2. Clisby*

          +A million. Nobody’s putting stuff on your chair AT you. It’s a pretty widely accepted place to put stuff.

          1. Tisiphone*

            Nope. Not at my workplace. We have desks and email and that’s normally where we find work waiting for us. I’m second shift, so I get a lot of co-worker hand-offs.

            Who puts stuff on people’s chairs? I’ve yet to see it.

            This is the third or fourth (sorry, I’ve lost count) comment saying the same thing about not getting why people are annoyed by people putting things on chairs. Let’s just assume that everyone is an individual who has individual preferences and the preferences you choose to not remember are the preferences of people you don’t respect. That’s been my experience. People are capable of having amazing memories for what pisses people off, but remembering something that makes their lives a little bit brighter is Just So Hard. And so, people piss off their co-workers because bot pissing them off is too bloody difficult.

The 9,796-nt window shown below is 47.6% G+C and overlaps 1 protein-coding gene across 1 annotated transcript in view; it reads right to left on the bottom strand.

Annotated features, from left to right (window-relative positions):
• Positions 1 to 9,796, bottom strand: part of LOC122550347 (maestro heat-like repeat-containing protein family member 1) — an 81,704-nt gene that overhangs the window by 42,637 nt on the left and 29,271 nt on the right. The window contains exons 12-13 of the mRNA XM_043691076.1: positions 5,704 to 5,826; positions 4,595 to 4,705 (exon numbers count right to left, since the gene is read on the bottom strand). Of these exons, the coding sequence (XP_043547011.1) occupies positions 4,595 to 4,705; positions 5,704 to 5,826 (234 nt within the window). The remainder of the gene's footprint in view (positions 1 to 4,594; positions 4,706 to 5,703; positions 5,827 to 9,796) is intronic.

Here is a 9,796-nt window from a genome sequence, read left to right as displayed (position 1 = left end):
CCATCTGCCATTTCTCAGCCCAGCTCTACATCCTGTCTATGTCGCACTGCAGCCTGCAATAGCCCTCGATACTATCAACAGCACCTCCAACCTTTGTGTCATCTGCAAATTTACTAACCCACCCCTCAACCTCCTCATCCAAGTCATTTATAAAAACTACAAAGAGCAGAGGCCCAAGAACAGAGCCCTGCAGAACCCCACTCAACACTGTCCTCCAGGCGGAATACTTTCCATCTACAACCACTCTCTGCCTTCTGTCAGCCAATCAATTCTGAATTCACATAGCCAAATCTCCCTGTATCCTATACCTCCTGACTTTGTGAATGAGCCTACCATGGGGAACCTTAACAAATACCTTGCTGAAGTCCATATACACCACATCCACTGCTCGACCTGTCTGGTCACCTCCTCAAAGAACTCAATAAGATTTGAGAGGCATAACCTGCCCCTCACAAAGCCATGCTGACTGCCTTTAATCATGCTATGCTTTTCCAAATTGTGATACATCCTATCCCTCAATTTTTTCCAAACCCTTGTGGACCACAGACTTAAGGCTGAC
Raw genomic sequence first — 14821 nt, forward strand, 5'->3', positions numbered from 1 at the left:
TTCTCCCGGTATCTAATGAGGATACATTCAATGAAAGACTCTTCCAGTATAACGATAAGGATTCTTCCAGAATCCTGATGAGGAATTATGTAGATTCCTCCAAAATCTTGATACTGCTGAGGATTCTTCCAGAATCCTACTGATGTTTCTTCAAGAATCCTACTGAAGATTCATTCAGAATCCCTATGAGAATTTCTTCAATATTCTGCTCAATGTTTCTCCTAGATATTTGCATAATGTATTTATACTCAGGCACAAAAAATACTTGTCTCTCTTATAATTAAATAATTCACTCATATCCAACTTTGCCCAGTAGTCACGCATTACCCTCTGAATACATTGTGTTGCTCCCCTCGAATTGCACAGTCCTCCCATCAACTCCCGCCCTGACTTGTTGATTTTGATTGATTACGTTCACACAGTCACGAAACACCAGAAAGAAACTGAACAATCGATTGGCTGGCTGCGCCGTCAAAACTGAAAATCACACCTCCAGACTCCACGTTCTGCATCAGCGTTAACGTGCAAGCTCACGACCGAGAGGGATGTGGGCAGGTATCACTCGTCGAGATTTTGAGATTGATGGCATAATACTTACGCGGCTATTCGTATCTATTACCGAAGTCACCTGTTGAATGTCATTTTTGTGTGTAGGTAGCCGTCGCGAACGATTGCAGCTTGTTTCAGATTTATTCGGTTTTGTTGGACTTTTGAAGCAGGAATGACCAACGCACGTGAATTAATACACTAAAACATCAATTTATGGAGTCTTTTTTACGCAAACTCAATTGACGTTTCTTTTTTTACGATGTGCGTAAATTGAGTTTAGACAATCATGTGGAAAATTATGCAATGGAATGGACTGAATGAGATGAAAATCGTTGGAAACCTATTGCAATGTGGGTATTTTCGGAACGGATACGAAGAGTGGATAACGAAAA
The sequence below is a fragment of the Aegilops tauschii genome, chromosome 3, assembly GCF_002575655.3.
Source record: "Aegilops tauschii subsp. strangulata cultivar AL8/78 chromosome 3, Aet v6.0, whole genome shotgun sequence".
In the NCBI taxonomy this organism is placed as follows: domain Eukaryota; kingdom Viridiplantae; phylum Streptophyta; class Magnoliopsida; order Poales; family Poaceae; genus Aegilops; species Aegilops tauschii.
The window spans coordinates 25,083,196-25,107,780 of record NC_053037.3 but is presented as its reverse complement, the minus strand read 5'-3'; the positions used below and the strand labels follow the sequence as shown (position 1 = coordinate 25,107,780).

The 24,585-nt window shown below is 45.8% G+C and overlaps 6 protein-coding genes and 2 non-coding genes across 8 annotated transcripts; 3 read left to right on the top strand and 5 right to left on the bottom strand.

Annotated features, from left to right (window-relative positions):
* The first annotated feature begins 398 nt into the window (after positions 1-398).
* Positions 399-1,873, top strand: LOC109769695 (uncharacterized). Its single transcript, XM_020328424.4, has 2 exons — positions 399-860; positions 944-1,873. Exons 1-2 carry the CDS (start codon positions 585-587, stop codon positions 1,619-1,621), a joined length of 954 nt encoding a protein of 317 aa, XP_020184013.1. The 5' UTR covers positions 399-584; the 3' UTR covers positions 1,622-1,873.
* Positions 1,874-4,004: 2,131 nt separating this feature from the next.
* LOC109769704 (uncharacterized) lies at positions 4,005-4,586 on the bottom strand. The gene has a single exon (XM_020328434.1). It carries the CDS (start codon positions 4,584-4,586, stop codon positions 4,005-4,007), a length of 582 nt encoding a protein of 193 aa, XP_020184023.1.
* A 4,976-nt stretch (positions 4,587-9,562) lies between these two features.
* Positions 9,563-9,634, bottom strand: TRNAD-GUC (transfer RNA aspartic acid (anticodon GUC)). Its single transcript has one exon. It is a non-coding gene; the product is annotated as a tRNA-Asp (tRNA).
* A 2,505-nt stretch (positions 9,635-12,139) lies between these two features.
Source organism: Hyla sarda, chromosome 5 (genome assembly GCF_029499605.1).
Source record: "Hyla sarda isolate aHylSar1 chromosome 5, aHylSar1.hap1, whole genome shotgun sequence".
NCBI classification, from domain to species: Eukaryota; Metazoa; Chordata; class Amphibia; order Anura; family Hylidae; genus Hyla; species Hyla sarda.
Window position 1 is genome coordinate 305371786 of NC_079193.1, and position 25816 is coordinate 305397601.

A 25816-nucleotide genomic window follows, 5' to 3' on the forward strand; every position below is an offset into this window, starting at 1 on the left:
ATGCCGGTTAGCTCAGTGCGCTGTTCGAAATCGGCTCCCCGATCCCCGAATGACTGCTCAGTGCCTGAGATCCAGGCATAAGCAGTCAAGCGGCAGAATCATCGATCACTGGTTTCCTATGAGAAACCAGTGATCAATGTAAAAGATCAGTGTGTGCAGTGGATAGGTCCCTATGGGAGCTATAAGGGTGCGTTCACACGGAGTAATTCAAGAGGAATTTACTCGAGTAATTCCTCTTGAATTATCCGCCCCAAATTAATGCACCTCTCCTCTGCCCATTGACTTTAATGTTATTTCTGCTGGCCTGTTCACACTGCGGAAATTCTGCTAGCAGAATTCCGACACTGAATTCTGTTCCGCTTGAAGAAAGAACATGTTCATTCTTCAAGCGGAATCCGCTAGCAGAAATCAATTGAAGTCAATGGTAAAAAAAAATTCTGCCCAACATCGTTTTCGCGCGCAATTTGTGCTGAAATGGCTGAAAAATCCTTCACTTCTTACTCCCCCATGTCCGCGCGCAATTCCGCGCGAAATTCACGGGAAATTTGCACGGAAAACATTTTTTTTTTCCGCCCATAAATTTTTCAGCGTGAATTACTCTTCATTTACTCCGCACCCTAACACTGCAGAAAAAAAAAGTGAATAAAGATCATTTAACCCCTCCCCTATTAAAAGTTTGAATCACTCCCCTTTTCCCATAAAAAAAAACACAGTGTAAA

5. Amethyst*


        It drives me NUTS when people leave papers on my chair or my keyboard. I take the bus to & from work, & having that moment to slide right into my seat after dealing with weirdos & hop directly onto my computer to punch in is a huge thing. I can’t do that when I have papers on my chair or keyboard. Also, my job’s punch in system is a bit odd, so having those few seconds without having to first do “work” off the clock is a nice thing to have.

        It’s also rude. “Here, you need to pay attention to me before you can clock back in from your lunch or start work for the day. It’s not my problem if you’re late clearing me off.” Granted, I come from a background where having 2 inboxes packed full & daily stacks of paper measuring 2 feet (or 3!) that I have to keep per company policy for 5 years, so…